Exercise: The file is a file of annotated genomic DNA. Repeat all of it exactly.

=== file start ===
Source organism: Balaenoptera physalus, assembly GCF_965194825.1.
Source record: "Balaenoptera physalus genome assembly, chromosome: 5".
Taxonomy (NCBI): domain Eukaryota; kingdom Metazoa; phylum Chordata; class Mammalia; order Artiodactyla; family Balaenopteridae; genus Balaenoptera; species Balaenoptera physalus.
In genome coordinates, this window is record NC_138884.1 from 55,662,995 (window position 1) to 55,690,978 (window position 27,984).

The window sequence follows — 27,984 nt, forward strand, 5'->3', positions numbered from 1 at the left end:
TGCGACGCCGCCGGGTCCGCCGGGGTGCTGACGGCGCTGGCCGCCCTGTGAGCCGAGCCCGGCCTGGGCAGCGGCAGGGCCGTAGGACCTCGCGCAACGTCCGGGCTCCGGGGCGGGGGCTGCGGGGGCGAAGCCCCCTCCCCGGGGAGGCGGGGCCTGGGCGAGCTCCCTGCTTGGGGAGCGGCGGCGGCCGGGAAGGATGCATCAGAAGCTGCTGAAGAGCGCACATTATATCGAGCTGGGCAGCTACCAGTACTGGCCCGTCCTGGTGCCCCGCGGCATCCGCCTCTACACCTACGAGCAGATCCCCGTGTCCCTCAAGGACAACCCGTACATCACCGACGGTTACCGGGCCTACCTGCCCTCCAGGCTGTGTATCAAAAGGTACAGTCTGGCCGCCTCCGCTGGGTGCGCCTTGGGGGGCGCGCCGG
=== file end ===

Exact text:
Source organism: Balaenoptera physalus, assembly GCF_965194825.1.
Source record: "Balaenoptera physalus genome assembly, chromosome: 5".
Taxonomy (NCBI): domain Eukaryota; kingdom Metazoa; phylum Chordata; class Mammalia; order Artiodactyla; family Balaenopteridae; genus Balaenoptera; species Balaenoptera physalus.
In genome coordinates, this window is record NC_138884.1 from 55,662,995 (window position 1) to 55,690,978 (window position 27,984).

The window sequence follows — 27,984 nt, forward strand, 5'->3', positions numbered from 1 at the left end:
TGCGACGCCGCCGGGTCCGCCGGGGTGCTGACGGCGCTGGCCGCCCTGTGAGCCGAGCCCGGCCTGGGCAGCGGCAGGGCCGTAGGACCTCGCGCAACGTCCGGGCTCCGGGGCGGGGGCTGCGGGGGCGAAGCCCCCTCCCCGGGGAGGCGGGGCCTGGGCGAGCTCCCTGCTTGGGGAGCGGCGGCGGCCGGGAAGGATGCATCAGAAGCTGCTGAAGAGCGCACATTATATCGAGCTGGGCAGCTACCAGTACTGGCCCGTCCTGGTGCCCCGCGGCATCCGCCTCTACACCTACGAGCAGATCCCCGTGTCCCTCAAGGACAACCCGTACATCACCGACGGTTACCGGGCCTACCTGCCCTCCAGGCTGTGTATCAAAAGGTACAGTCTGGCCGCCTCCGCTGGGTGCGCCTTGGGGGGCGCGCCGG